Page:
Francine McDermott v. Palo Verde School District et al

Filing 63

ORDER DISMISSING PLAINTIFF'S COMPLAINT WITHOUT PREJUDICE by Judge Virginia A. Phillips: As of the date of this Order, Plaintiff has failed to file the required pretrial filings, except for the witness list and exhibit list, but requests continua nce of the trial and pretrial conference dates to November 2013, despite the Court's admonition that no further continuances will be considered. The Court thus finds it appropriate to dismiss this case for failure to prosecute. Accordingly, the Court ORDERS the case dismissed without prejudice. (Made JS-6. Case Terminated.) (gk)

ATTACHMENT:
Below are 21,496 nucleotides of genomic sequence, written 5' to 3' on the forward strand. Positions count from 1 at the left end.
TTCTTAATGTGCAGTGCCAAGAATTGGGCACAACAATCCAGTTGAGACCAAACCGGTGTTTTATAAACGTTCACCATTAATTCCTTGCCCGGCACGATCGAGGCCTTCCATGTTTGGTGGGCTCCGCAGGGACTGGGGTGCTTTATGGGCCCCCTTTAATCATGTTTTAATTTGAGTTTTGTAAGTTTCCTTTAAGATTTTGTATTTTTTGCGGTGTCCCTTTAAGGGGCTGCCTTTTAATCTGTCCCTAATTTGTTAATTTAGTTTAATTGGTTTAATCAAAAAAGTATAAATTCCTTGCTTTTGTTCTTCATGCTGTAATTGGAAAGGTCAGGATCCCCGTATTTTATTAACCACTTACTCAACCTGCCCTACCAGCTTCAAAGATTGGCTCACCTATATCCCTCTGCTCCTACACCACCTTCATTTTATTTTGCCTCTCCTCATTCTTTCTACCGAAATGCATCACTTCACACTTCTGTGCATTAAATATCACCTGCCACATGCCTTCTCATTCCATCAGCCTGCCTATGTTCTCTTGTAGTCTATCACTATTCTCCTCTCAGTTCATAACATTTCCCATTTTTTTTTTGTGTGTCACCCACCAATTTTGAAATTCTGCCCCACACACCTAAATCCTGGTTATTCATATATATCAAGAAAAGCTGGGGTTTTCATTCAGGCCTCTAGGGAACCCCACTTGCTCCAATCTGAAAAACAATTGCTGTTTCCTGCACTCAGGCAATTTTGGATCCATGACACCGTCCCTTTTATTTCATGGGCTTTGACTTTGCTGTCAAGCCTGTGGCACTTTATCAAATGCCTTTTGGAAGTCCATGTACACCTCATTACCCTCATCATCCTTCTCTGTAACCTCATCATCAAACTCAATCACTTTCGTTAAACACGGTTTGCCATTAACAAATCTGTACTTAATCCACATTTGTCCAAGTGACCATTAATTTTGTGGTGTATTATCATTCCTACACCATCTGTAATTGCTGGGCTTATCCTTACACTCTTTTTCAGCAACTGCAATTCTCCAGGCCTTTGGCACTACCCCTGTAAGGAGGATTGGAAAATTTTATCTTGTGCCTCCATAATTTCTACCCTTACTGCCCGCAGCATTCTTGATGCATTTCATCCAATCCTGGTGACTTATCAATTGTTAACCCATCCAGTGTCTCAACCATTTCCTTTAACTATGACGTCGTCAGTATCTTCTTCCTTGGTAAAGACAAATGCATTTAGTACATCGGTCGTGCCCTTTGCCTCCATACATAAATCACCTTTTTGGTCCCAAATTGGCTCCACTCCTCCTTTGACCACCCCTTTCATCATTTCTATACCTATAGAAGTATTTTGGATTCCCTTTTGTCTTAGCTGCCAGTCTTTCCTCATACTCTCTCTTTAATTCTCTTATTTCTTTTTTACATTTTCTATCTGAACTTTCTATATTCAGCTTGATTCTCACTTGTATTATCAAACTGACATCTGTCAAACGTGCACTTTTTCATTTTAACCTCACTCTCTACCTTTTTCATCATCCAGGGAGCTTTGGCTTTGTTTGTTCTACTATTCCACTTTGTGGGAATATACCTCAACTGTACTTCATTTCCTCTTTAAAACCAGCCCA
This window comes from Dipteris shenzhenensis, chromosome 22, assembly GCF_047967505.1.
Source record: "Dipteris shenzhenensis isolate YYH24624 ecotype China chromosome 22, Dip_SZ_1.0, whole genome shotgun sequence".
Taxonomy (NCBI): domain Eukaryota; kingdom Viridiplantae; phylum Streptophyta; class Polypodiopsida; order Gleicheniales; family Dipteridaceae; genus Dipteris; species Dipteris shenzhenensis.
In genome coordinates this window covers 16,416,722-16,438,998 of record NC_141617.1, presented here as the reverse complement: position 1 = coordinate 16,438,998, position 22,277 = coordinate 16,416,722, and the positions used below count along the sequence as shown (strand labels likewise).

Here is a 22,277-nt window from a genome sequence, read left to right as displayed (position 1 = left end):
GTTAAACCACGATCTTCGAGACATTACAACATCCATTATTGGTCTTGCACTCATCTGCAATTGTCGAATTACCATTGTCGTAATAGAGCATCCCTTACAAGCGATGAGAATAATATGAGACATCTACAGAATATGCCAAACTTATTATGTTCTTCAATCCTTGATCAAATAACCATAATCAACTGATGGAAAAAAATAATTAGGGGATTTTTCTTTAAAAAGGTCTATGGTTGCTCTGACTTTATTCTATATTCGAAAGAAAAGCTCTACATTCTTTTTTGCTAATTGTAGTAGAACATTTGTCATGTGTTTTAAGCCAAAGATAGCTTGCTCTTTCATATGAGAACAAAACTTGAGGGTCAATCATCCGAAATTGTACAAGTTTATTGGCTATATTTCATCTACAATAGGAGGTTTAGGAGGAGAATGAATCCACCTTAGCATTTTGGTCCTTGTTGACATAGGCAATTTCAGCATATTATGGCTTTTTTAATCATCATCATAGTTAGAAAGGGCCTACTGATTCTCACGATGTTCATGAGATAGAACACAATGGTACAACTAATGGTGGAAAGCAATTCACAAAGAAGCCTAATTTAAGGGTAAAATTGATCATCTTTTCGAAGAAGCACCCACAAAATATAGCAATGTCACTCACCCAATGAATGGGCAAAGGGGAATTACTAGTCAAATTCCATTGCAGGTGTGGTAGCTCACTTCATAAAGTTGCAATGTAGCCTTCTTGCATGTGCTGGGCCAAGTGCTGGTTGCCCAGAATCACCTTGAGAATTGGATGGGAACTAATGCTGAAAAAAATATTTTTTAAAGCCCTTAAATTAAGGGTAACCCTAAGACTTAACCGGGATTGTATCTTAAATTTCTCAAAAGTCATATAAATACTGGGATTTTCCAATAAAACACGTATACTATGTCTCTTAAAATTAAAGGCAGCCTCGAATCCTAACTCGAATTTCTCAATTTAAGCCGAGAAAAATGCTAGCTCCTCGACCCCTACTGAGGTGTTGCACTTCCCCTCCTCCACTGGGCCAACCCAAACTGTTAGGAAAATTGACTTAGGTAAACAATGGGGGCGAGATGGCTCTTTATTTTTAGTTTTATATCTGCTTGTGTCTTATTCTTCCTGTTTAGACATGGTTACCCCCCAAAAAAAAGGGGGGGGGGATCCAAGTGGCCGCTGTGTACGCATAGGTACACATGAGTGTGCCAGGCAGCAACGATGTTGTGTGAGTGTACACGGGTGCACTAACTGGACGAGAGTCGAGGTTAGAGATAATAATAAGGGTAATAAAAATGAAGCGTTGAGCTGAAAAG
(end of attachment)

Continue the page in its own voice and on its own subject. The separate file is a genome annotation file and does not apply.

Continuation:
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1 2 3 4 5 JS-6 6 7 8 UNITED STATES DISTRICT COURT 9 CENTRAL DISTRICT OF CALIFORNIA 10 11 ) ) ) Plaintiff, ) ) v. ) ) ) PALO VERDE SCHOOL ) DISTRICT, ) ) Defendant. ) ________________________ ) FRANCINE MCDERMOTT, 12 13 14 15 16 17 Case No. EDCV 12-01112VAP(OPx) ORDER DISMISSING PLAINTIFF'S COMPLAINT WITHOUT PREJUDICE 18 19 20 21 I. BACKGROUND Plaintiff Francine McDermott ("Plaintiff") filed a 22 Complaint on July 5, 2012 (Doc. No. 1), alleging 23 violations of her civil rights under the Rehabilitation 24 Act, the Americans With Disabilities Act, and 25 California's Fair Employment and Housing Act. 26 ¶ 1.) (Compl. On October 29, 2012, Defendant Palo Verde School 27 District ("Defendant") filed an Answer (Doc. No. 7). 28 August 26, 2013, Plaintiff filed a First Amended On 1 Complaint ("FAC") (Doc. No. 28), asserting the same 2 violations alleged in the Complaint. Defendant answered 3 the FAC on September 12, 2013 (Doc. No. 34). 4 5 On February 4, 2013, the Court held a Scheduling 6 Conference and issued a Scheduling Order (Doc. No. 12) 7 after consulting with counsel, setting the case for jury 8 trial on August 6, 2013, with a pretrial conference on 9 July 15, 2013. Pursuant to the Scheduling Order and 10 Local Rule 16, the parties were required to submit 11 pretrial filings, not later than twenty-one days before 12 the pretrial conference, including memoranda of 13 contentions of fact and law, witness lists, a joint 14 exhibit list, and any motions in limine. The parties 15 were also required to submit a proposed final pretrial 16 conference order, proposed jury instructions, and a joint 17 statement of the case, not later than seven days before 18 the pretrial conference. 19 20 On June 24, 2013, twenty-one days before the pretrial 21 conference date, Defendant timely filed a memorandum of 22 contentions of fact and law and a witness list (Doc. Nos. 23 20, 21), but a joint exhibit list was not filed. 24 Plaintiff did not file any of the required pretrial 25 documents. 26 27 28 2 1 On June 26, 2013, Defendant filed an ex parte 2 application for continuance of trial and related dates. 3 On June 28, 2013, the Court continued the discovery cut4 off date to July 29, 2013, the pretrial conference date 5 to August 26, 2013, and the trial date to September 10, 6 2013 (Doc. No. 23). 7 8 On August 13, 2013, after Plaintiff filed an ex parte 9 application for continuance of the trial date to November 10 12, 2013, and Defendant stipulated to the requests, the 11 Court again continued the deadlines, this time, to 12 September 3, 2013 for discovery cut-off, to October 1, 13 2013 for the pretrial conference, and to October 8, 2013 14 for the trial. Nevertheless, the Court noted that 15 "Plaintiff ha[d] not demonstrated good cause for a 16 continuance of the trial date . . ." (Doc. No. 26). The 17 Court then cautioned the parties that it would "not 18 entertain any further requests for continuances." 19 20 Based on the pretrial conference date of October 1, 21 2013, the parties were required to submit pretrial 22 filings by September 10, 2013. Defendant submitted its 23 memorandum of contentions of fact and law, witness list, 24 and exhibit list on September 10, 2013. 25 29-31). (See Doc. Nos. Plaintiff, however, failed to file any of the 26 required pretrial documents. Two days after the deadline 27 for the pretrial filings, on September 12, 2013, the 28 3 1 parties filed a joint stipulation to continue the trial 2 date to November 12, 2013 (Doc. No. 33). On September 3 23, 2013, Defendant filed three motions in limine (Doc. 4 Nos. 41-43), thirteen days after they were due on 5 September 10, 2013. 6 7 On September 25, 2013, the Court denied Defendant's 8 three motions in limine as untimely and denied the 9 parties' request to continue the trial date, but 10 continued the pretrial conference date to October 7, 11 2013, as counsel for both parties had represented they 12 would be in trial on September 30, 2013 (Doc. No. 48). 13 14 Also on September 25, 2013, noting that Plaintiff had 15 not submitted any of the required pretrial filings due on 16 September 10, 2013, the Court ordered Plaintiff to show 17 cause as to why the case should not be dismissed for 18 failure to prosecute (Doc. No. 47). In this Order, the 19 Court permitted Plaintiff to submit the required pretrial 20 filings not later than September 30, 2013 but warned that 21 the Court would dismiss the action if Plaintiff failed to 22 comply with the Order. 23 24 In a filing dated September 25, 2013, the parties 25 renewed their request for continuance of the trial date 26 to November 12, 2013, asserting that discovery was not 27 complete and Defendant's counsel will be in another trial 28 4 1 on October 8, 2013 (Doc. No. 46). 2 3 On September 30, 2013, in response to the Court's 4 Order to Show Cause, Plaintiff filed a witness list and 5 an exhibit list (Doc. Nos. 55, 56), but failed to file a 6 memorandum of contentions of fact and law. Nor did 7 Plaintiff file a proposed final pretrial conference 8 order, proposed jury instructions, or a statement of the 9 case. 10 11 In a declaration filed on September 30, 2013, 12 Defendant's counsel states that Plaintiff's counsel has 13 not provided Defendant with a draft of the final pretrial 14 conference order despite multiple requests, preventing 15 Defendant from timely submitting the order. (Declaration 16 of Aaron C. Hanes (Doc. No. 52) ("Hanes Decl.") ¶¶ 4-5.) 17 Defendant's counsel also declares that he provided 18 proposed jury instructions to Plaintiff's counsel, but he 19 had not received Plaintiff's proposed jury instructions. 20 (Id. ¶ 9.) Given the prejudice Defendant has suffered, 21 Defendant's counsel requests the Court dismiss the action 22 without prejudice or, in the alternative, to continue the 23 trial to permit Defendant to prepare competently the 24 remaining required pretrial filings. (Id. at ¶¶ 10-11.) 25 26 In response to Defendant's counsel's declaration, 27 Plaintiff's counsel filed a declaration on September 30, 28 5 1 2013, asserting that she "did not prepare pretrial docs 2 because [she] believed that the pretrial conference and 3 trial would be continued to November 2013" as both 4 parties had requested between July and September. 5 (Declaration of Patricia J. Barry (Doc. No. 58) ("Barry 6 Decl.") ¶¶ 3-5.) Plaintiff's counsel does not dispute 7 Defendant's counsel's assertions that she never provided 8 pretrial filings that require joint submission, despite 9 having been provided with Defendant's documents. 10 Instead, Plaintiff's counsel declares that Plaintiff was 11 prejudiced by Defendant's belated production of 819 pages 12 of documents on September 5, 2013 and 569 pages of new 13 documents on September 30, 2013. (Id. ¶¶ 3-5.) She 14 further cites the demands of her work in a different case 15 as contributing to the delay in submitting pretrial 16 filings. (Id. ¶¶ 12-13.) 17 18 On October 1, 2013, Plaintiff filed another ex parte 19 application to continue the trial and pretrial conference 20 dates to "the second and fourth week in November 2013." 21 (Pl.'s October 1, 2013 Ex Parte Application (Doc. No. 61) 22 ("Pl.'s 10/1/13 Mot.") at 1.) In an attached 23 declaration, Plaintiff's counsel reiterates that the 569 24 pages of new documents she received from Defendant on 25 September 30, 2013 prevents her from compiling a complete 26 exhibit list and from preparing for the trial. 27 6.) (Id. at Counsel, however, declares that she erred by 28 6 1 claiming in her September 30, 2013 declaration that she 2 received 819 pages of new documents on September 5, 2013, 3 as those documents had previously been produced to 4 Plaintiff in July 2013. (Id. at 4.) 5 6 On October 2, 2013, Plaintiff's counsel filed another 7 declaration, indicating that she seeks continuance of the 8 trial and pretrial conference dates also because she has 9 hearings in California state courts on October 7, 2013 10 and October 11, 2013 (Doc. No. 62). 11 12 As of the date of this Order, Plaintiff has failed to 13 file the required pretrial filings, except for the 14 witness list and exhibit list, but requests continuance 15 of the trial and pretrial conference dates to November 16 2013, despite the Court's admonition that no further 17 continuances will be considered. The Court thus finds it 18 appropriate to dismiss this case for failure to 19 prosecute. 20 21 22 II. LEGAL STANDARD "District courts have inherent power to control their 23 dockets and may impose sanctions, including dismissal, in 24 the exercise of that discretion. Because dismissal is a 25 harsh penalty, it should be imposed as a sanction only in 26 extreme circumstances." Oliva v. Sullivan, 958 F.2d 272, 27 273-74 (9th Cir. 1992) (citations omitted). 28 7 1 Federal Rule of Civil Procedure 41(b) states that a 2 Court may dismiss a case for a plaintiff's failure to 3 prosecute.1 Dismissal for failure to prosecute requires 4 the Court to consider the following five factors: (1) the 5 public's interest in expeditious resolution of 6 litigation; (2) the court's need to manage its docket; 7 (3) the risk of prejudice to the defendants; (4) the 8 public policy favoring the disposition of cases on their 9 merits; and (5) the availability of less drastic 10 sanctions. 11 Cir. 1986). Henderson v. Duncan, 779 F.2d 1421, 1423 (9th Factors one and two generally favor 12 dismissal, while factor four typically weighs against it. 13 See Wanderer v. Johnston, 910 F.2d 652, 656 (9th Cir. 14 1990). The Wanderer court wrote that the "key" factors 15 are prejudice and the availability of lesser sanctions. 16 Id. 17 18 Moreover, Federal Rule of Civil Procedure 16(f) 19 permits a court to make such orders as are just when a 20 party is substantially unprepared to participate in a 21 pretrial conference. A sanction authorized by Rule 22 16(f), by referring to Rule 37, is dismissal of the case. 23 Malone v. U.S. Postal Serv., 833 F.2d 128, 130 (9th Cir. 24 25 1 While Rule 41(b) states that a court may do this upon a motion by defendant, the Supreme Court has stated 26 that the Court also may dismiss an action for failure to 27 prosecute without such a motion. Link v. Wabash R. Co., 370 U.S. 626, 630 (1962). 28 8 1 1987); Callip v. Harris Cnty. Child Welfare Dept., 757 2 F.2d 1513, 1518 (5th Cir. 1985). 3 4 The standards for dismissal of a case for failure to 5 follow a court order are essentially the same under both 6 Federal Rules of Civil Procedure 16(f) and 41(b). 7 Malone, 833 F.2d at 130. 8 9 III. DISCUSSION 10 A. The Public's Interest in the Expeditious Resolution 11 of Litigation and the Court's Need to Manage Its 12 Docket 13 When a court order is violated, the public's interest 14 in the expeditious resolution of litigation and the 15 Court's need to manage its docket clearly weigh in favor 16 of dismissal. Wanderer, 910 F.2d at 656. Nevertheless, 17 a brief discussion of these factors is required here. 18 19 Practice in federal court is governed by numerous 20 rules concerning how to proceed throughout a case. Each 21 rule serves a function for the efficient use of the 22 justice system and its resources; these rules are 23 developed to ensure that our adversarial justice system 24 is fair. See United States v. First Nat'l Bank of 25 Circle, 652 F.2d 882, 886 (9th Cir. 1981) ("Disregard of 26 [pretrial orders] would bring back the days of trial by 27 28 9 1 ambush and discourage timely preparation by the parties 2 for trial.") 3 4 One of the most important periods in the life of a 5 case is the time just prior to trial. See id. It is 6 during this time that the case is shaped: The parties 7 (1) designate the witnesses and exhibits they will rely 8 on, (2) craft jury instructions, voir dire, and the 9 pretrial conference order for the Court's approval, and 10 (3) bring motions in limine to exclude evidence. To 11 ensure these tasks are completed in an efficient and 12 effective manner, the Federal Rules of Civil Procedure, 13 the Local Rules, and the Court's Standing Order set forth 14 explicit deadlines for the completion of each task. 15 Plaintiff has the ultimate responsibility to ensure that 16 these pretrial documents are filed and that the case is 17 ready for trial on the date set by the Court. 18 19 Here, Plaintiff's counsel failed to file and serve 20 all the required pretrial disclosures timely. Plaintiff's 21 counsel filed none of the pretrial documents by the 22 initial deadline of June 24, 2013. She again failed to 23 complete the filing requirement by the September 10, 2013 24 deadline. Although Defendant's counsel repeatedly asked 25 Plaintiff's counsel to provide drafts of the final 26 pretrial conference order and jury instructions, 27 28 10 1 Plaintiff's counsel failed to do so. 2 9.) (Hanes Decl. ¶¶ 4- Even after the Court issued the Order to Show Cause 3 and provided her with yet another opportunity by 4 extending the deadline to September 30, 2013, Plaintiff's 5 counsel did not comply with the Court's Order fully. The 6 exhibit list Plaintiff submitted on that date is a 7 threadbare catalog of documents (the majority identified 8 only as an exhibit to a deposition) that does not comply 9 with Local Rule 16-6.1 and Federal Rule of Civil 10 Procedure 26(a)(3)(A)(iii), which requires that the 11 exhibit list contain "an identification of each document 12 or other exhibit, including summaries of other evidence – 13 separately identifying those items the party expects to 14 offer and those it may offer if the need arises." 15 16 Plaintiff's counsel complains that defense counsel's 17 late disclosure of requested documents on September 30, 18 2013 caused her to be delinquent with pretrial filings. 19 (See Pl.'s 10/1/13 Mot. at 4.) Nevertheless, she never 20 took available measures, such as filing motions to compel 21 or exclude with the Court, to address any prejudice 22 caused by the delay. Instead, she merely relied on her 23 belief that the trial date would be continued, despite 24 the Court's admonition on August 13, 2013 that it would 25 not entertain additional requests for continuances. 26 Barry Decl. ¶¶ 3-5.) (See Delay in Defendant's production of 27 discovery is not an adequate explanation as to why 28 11 1 Plaintiff's counsel could not timely file a memorandum of 2 contentions of fact and law, a proposed final pretrial 3 conference order, proposed jury instructions, and a 4 statement of the case. 5 6 Owing to this case's seniority over many other civil 7 cases on the Court's docket, it receives priority. By 8 her failure to fulfill the pretrial filing requirement on 9 September 10, 2013 and again on September 30, 2013, 10 Plaintiff's counsel has interfered with the Court's 11 efforts to manage its trial calendars effectively. 12 13 Clearly, Plaintiff is not ready to go to trial, and 14 given Plaintiff's record of delinquencies in filing, the 15 Court is not confident that Plaintiff would be ready for 16 trial even if another continuance is given. Permitting 17 Plaintiff to go to trial in the current unprepared state 18 will be wasteful of the court's resources and will not 19 promote the public's interest in expeditious resolution. 20 21 Plaintiff's failure to file pretrial filings not only 22 impeded a timely resolution of this case, but affected 23 the Court's ability to manage its trial schedule. 24 these two factors weigh in favor of dismissing 25 Plaintiff's action. 26 27 28 12 Thus, 1 B. The Risk of Prejudice to Defendant 2 To determine whether a defendant has been prejudiced, 3 a Court examines whether the plaintiff's conduct impaired 4 the defendant's "ability to go to trial or threaten[ed] 5 to interfere with the rightful decision of the case." 6 Malone, 833 F.2d at 131. 7 8 Here, Defendant has been prejudiced by Plaintiff's 9 counsel's non-compliance with the Local Rules and the 10 Court's Standing Order. On account of Plaintiff's 11 counsel's failure to submit pretrial filings timely, 12 Defendant could not adequately prepare for trial. 13 Without a proposed pretrial conference order, Defendant 14 could not have known what theories Plaintiff was going to 15 assert to succeed on her claims and what evidence she 16 intended to adduce at trial. 17 18 Defendant was further prejudiced because Plaintiff's 19 counsel's non-compliance with the Court's deadlines 20 forced Defendant to file its three motions in limine 21 untimely, without the benefit of examining Plaintiff's 22 witness and exhibit lists and without any idea as to what 23 evidence Plaintiff would seek to introduce at trial. 24 (See Hanes Decl. ¶ 7.) Defendant was thus prejudiced 25 when the Court denied the three motions for untimeliness. 26 27 28 13 1 More critically, Plaintiff had Defendant's pretrial 2 filings, disclosing the exhibits, witnesses, and defenses 3 three weeks before trial. This asymmetrical disclosure 4 is exactly what the rules are designed to prevent. Cf. 5 First Nat'l Bank of Circle, 652 F.2d at 886. 6 7 Thus, Defendant was prejudiced by Plaintiff's failure 8 to comply with the deadlines imposed by the Court. 9 10 C. Public Policy Favoring Resolution of Cases 11 on Their Merits 12 This factor weighs against the dismissal of 13 Plaintiff's action because of the importance of cases 14 involving a citizen's civil rights. Nevertheless, this 15 factor may not weigh heavily in favor of Plaintiff here. 16 By her own admission, Plaintiff's counsel hastily drafted 17 the exhibit and witness lists on September 30, 2013 and 18 remains unprepared for the trial and the pretrial 19 conference. (See Pl.'s 10/1/13 Mot. at 6-7.) 20 21 Moreover, that this is a civil rights case should not 22 be regarded as a general dispensation to disregard the 23 Federal Rules of Civil Procedure, the Local Rules, and 24 the Court's Standing Order, which apply in cases of all 25 size and nature alike. 26 27 28 14 1 D. Consideration of Lesser Sanctions 2 This factor presents the closest question. Until 3 September 30, 2013, the final deadline the Court extended 4 to Plaintiff, the Court was not fully aware of 5 Plaintiff's counsel's failure to comply with her 6 professional obligations. That day, defense counsel 7 filed a declaration, outlining the problems he faced in 8 working with Plaintiff's counsel in meeting the Court's 9 pretrial deadlines. (See Hanes Decl. ¶¶ 3-9.) That this 10 failure to comply with her professional obligations in 11 preparing a case for trial escaped the Court's 12 contemporaneous notice does not diminish the seriousness 13 of Plaintiff's counsel's conduct. 14 15 Plaintiff's counsel not only failed to submit the 16 required pretrial filings in September 2013, but she also 17 failed to meet the first deadline to submit the filings 18 on June 24, 2013, though that failure was "saved" by 19 Defendant's ex parte application for and the Court's 20 grant of a continuance. Since that initial continuance, 21 Plaintiff's counsel has had several opportunities to 22 comply with the deadlines and has neglected to do so. 23 24 The Court is troubled by Plaintiff's counsel's 25 explanations for failing to abide by the Court's 26 deadlines concerning the filing of pretrial documents. 27 In her declarations, she admits she merely relied on her 28 15 1 belief that the Court would grant yet another continuance 2 of the trial date. Counsel also asserts that she was 3 consumed with "demanding" cases (though she concedes she 4 does "not have a heavy caseload"), but her actions 5 indicate that she failed to give adequate attention to 6 the deadlines for this case. 7 Pl.'s 10/1/13 Mot.) (See generally Barry Decl.; For example, on September 16, 2013, 8 Plaintiff's counsel represented to the Court that she 9 would be in trial in state court on September 30, 2013, 10 which was a factor in the Court's September 25, 2013 11 decision (despite previous admonitions to the parties 12 that no further continuances would be granted) to 13 continue the pretrial conference date from October 1, 14 2013 to October 7, 2013. (See Pl.'s Supplement to 15 Stipulation to Continue (Doc. No. 36) ¶ 6.) She, 16 however, did not reveal that on September 18, 2013, her 17 state court trial was continued to November 12, 2013, 18 until she submitted a declaration to this Court on 19 September 30, 2013, indicating, inter alia, that she was 20 finally drafting an exhibit list for this case in the 21 afternoon that day. (Barry Decl. ¶¶ 3, 12-13.) The 22 Court is concerned not only with counsel's failure to 23 notify the Court of changes to her state court trial 24 date, but more importantly her failure to give sufficient 25 care to the prosecution of this case. The explanations 26 Plaintiff's counsel have submitted for the delay in 27 filing pretrial documents are specious, at best. 28 16 1 Plaintiff's counsel also suggests that delay in 2 Defendant's disclosure of certain documents was the 3 reason for her failure to submit all pretrial filings. 4 (See generally Barry Decl.; Pl.'s 10/1/13 Mot.) As 5 discussed above, this is also an inadequate explanation 6 for her failure to comply with the Court's orders and 7 deadlines, though the Court recognizes that Defendant's 8 failure to produce required documents, if true, may 9 require a judicial remedy. That Plaintiff faced problems 10 in discovery does not justify ignoring a series of 11 deadlines set by the Court or relying on an unfounded 12 personal belief that continuances would be granted. 13 14 Moreover, as discussed above, Defendant's counsel 15 made several attempts to coordinate the preparation of 16 the pretrial documents and served the defense's pretrial 17 documents on June 24, 2013 and on September 10, 2013. 18 Defendant's counsel repeatedly inquired with Plaintiff's 19 counsel regarding drafts of a proposed final pretrial 20 conference order and proposed jury instructions. 21 Hanes Decl. ¶¶ 4-5, 9.) (See These actions should have 22 alerted Plaintiff's counsel of the impending and overdue 23 deadlines. 24 25 When Plaintiff finally filed some – but not all – of 26 her pretrial documents on September 30, 2013, just under 27 three weeks late, Plaintiff's counsel included no 28 17 1 acceptable explanation for her delay in filing documents. 2 3 The only lesser sanction the Court could impose here 4 is monetary sanctions. It is doubtful, however, that 5 monetary sanctions would be effective. If Plaintiff's 6 counsel only faced a monetary sanction for failing to 7 comply with the Court's orders, using a pure cost-benefit 8 analysis, a monetary sanction would be ineffective unless 9 it was large enough to offset the gain she would receive 10 by focusing on other cases, a major reason she provides 11 for the delay in submitting pretrial filings. The Court 12 fears a monetary sanction would also be ineffective 13 against what appears to be Plaintiff's counsel's willful 14 substitution of the Court's orders with her own unfounded 15 judgment. 16 17 Alternatively, the Court could require Plaintiff's 18 counsel to pay the defense's attorney's fees, but such a 19 penalty does not correlate to the prejudice suffered by 20 Defendant, including the disadvantage of the non21 simultaneous exchange of pretrial information. 22 Furthermore, it does not address the prejudice caused to 23 the Court's calendar and other litigants awaiting their 24 own opportunity for trial. 25 26 While drastic, dismissal of this action is the most 27 feasible sanction. The Supreme Court long ago held that 28 18 1 dismissal of a plaintiff's action for the failure of the 2 attorney is not an unjust result. Plaintiff has freely 3 chosen her attorney as her representative, and cannot now 4 disclaim the failures of her agent. See Link v. Wabash 5 R. Co., 370 U.S. 626, 633 (1962). 6 7 The Ninth Circuit has affirmed the dismissal of 8 actions for failure to follow pretrial deadlines and 9 orders. See Nascimento v. Dummer, 508 F.3d 905, 910 (9th 10 Cir. 2007) (affirming a dismissal in response to 11 plaintiff's attorney's failure to prepare for trial); 12 Thompson v. Housing Auth. of L.A., 782 F.2d 829, 832 (9th 13 Cir. 1986) (affirming the district court's dismissal of 14 the case after the pretrial conference was continued 15 three times and Plaintiff's counsel failed to comply with 16 the court's deadlines); Buss v. W. Airlines, Inc., 738 17 F.2d 1053, 1054 (9th Cir. 1984) (affirming the district 18 court's dismissal of an action for failure to draft the 19 pretrial order properly); Transamerica Corp. v. 20 Transamerica Bancgrowth Corp., 627 F.2d 963, 965-66 21 (1980) (affirming the district court's dismissal for 22 failure to prepare the pretrial documents with opposing 23 counsel); Kung v. FOM Inv. Corp., 563 F.3d 1316, 1318 24 (9th Cir. 1977) (per curiam) (affirming the district 25 court's dismissal where the court continued the trial 26 twice and "made it clear that dismissal would result if 27 [plaintiff] was not ready for the pre-trial conference at 28 19 1 the end of the last continuance"). Consideration of 2 lesser sanctions – as well as an examination of the Ninth 3 Circuit authority on this question – also weighs in favor 4 of dismissing Plaintiff's action. 5 IV. CONCLUSION 6 7 After balancing the five factors, the Court concludes 8 that dismissal is appropriate. Accordingly, the Court 9 ORDERS the case dismissed without prejudice. 10 11 12 13 14 Dated: 15 October 4, 2013 VIRGINIA A. PHILLIPS United States District Judge 16 17 18 19 20 21 22 23 24 25 26 27 28 20